irrational guilt

Giving A Time-Out To A Kid With Cancer: How I Dealt With Irrational Guilt

When our son, Cooper, was first diagnosed with leukemia, it seemed like we got packets upon packets of flyers and handouts. They were full of information about what this disease was and how we could get through it all.

At the time, I didn’t have the mental capacity to read any of them.

But one day, several months later, I was sitting on the floor of our office, overwhelmed and trying to get through all the papers that had built up. One flyer caught my eye, and I scanned through it.

It talked about how to handle the struggle to discipline your child when he is undergoing cancer treatment. One of the tips in the flyer changed the way I looked at things.

The Positive Side Of Discipline

I can’t remember the exact words, and that flyer has long-since been recycled. But the basic idea was: Do not spoil your child, or you might give him the subconscious message that he is not going to survive.

I had never thought of it that way. To me, I was doing Cooper a favor by giving him a break from discipline while he was on cancer treatment. After all, he was already going through so much.

But the logic of the statement on the flyer made sense to me. If I let him get away with things that I didn’t before cancer treatment, it wasn’t good for him.

After all, if there’s one thing all the parenting books tell us, it’s that consistency is key. In a time when things are in such upheaval for our child, it is logical that we should do our best to be consistent with our parenting.

Looking Ahead With Optimism

I tried to start focusing on the fact that we were going to get through this. Life would go back to normal for our little Cooper someday, and I needed to start acting like it with more consistent parenting.

irrational guilt

Like any young child, at first Cooper gave me pushback. But we quickly slipped into our old norm, and to my surprise, adding this little bit of normalcy back into our life seemed comforting to both of us.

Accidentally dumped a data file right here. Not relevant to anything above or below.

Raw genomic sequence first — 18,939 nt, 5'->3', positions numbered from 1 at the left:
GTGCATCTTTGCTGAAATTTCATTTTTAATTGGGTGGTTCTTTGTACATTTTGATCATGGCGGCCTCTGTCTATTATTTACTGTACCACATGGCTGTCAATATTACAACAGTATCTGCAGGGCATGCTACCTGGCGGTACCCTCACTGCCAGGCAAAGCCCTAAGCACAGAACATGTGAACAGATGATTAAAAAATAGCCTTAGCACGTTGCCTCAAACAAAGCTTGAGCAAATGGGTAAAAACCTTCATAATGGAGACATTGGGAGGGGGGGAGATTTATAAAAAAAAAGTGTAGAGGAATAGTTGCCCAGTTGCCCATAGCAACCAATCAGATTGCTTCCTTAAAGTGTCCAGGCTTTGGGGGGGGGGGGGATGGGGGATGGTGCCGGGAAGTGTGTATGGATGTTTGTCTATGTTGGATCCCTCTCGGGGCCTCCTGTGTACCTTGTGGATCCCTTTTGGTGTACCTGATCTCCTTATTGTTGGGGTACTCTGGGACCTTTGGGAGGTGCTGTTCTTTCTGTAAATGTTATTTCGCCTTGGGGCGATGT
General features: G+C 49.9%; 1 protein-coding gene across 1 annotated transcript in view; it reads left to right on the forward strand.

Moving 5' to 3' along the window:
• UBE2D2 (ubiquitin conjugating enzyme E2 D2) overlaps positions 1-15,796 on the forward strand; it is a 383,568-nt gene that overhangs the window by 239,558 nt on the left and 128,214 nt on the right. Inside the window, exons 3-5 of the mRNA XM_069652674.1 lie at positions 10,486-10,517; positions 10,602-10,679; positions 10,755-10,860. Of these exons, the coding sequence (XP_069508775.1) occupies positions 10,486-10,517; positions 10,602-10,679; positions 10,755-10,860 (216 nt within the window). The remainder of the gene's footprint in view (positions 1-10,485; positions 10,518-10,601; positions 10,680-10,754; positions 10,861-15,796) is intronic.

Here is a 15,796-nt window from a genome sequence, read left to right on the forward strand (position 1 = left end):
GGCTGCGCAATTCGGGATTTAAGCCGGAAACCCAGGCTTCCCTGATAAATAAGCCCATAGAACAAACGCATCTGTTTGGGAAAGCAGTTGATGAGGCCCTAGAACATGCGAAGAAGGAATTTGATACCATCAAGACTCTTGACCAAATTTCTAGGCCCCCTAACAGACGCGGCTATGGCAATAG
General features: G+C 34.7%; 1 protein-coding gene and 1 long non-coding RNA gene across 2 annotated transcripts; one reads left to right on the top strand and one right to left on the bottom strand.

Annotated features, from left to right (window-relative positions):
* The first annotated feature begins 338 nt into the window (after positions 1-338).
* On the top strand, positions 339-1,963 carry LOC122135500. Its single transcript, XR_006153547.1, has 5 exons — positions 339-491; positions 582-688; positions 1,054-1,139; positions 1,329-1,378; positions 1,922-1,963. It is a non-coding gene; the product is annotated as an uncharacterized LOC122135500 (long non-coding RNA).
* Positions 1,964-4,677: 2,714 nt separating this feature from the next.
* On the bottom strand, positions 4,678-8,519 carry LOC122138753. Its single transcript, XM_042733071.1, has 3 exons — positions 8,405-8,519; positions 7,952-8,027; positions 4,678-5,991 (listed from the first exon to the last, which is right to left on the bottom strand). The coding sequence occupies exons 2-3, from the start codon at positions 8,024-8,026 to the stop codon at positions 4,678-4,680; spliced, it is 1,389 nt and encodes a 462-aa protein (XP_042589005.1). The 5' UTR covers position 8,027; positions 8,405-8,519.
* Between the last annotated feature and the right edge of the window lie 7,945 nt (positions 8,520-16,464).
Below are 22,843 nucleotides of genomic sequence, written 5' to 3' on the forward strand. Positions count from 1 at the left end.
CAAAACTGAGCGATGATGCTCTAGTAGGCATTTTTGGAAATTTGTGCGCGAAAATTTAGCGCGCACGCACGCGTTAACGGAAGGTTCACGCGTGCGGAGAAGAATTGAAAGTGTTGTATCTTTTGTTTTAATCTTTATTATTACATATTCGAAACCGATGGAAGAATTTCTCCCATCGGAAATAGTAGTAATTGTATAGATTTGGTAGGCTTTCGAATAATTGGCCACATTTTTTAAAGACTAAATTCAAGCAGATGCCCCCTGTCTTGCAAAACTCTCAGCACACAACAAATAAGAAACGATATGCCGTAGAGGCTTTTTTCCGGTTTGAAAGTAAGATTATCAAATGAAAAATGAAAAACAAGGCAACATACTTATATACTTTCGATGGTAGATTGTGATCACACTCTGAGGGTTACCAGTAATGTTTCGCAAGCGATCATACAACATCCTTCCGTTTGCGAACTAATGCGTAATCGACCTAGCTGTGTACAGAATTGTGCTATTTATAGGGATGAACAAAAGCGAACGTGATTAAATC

Flexibility: Always An Option

Of course there were times when I gave Cooper a little more leniency—when he was miserable in the hospital or out of control because of steroids. I’m not saying I was heartless.

But remembering to treat him like he would survive helped me to be firm when I needed to be—without feeling so guilty.

Now that Cooper is off treatment and a little older, he constantly amazes me with how well-adjusted he is. He even went to school and camp with no tears!

Results That Are Worth It

My friends have commented on how well-behaved Cooper is, acknowledging how hard it must have been to stick to consequences during cancer treatment. And it was hard at times.

But in hindsight, I’m glad that I chose to be consistent with my parenting during Cooper’s battle with childhood cancer.

Treating him in a normal way—like he was going to survive—helped him have a smooth transition back into the real world. Now, we have a happy, healthy, and well-adjusted little boy.

Please share your thoughts in the comments below.

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Jenni DeWitt
I’ve been a cancer mom since February of 2012 when my 2-year-old son, Cooper, was diagnosed with leukemia. I'm excited to connect with you here at Lionfighters and on Genuflected.com.

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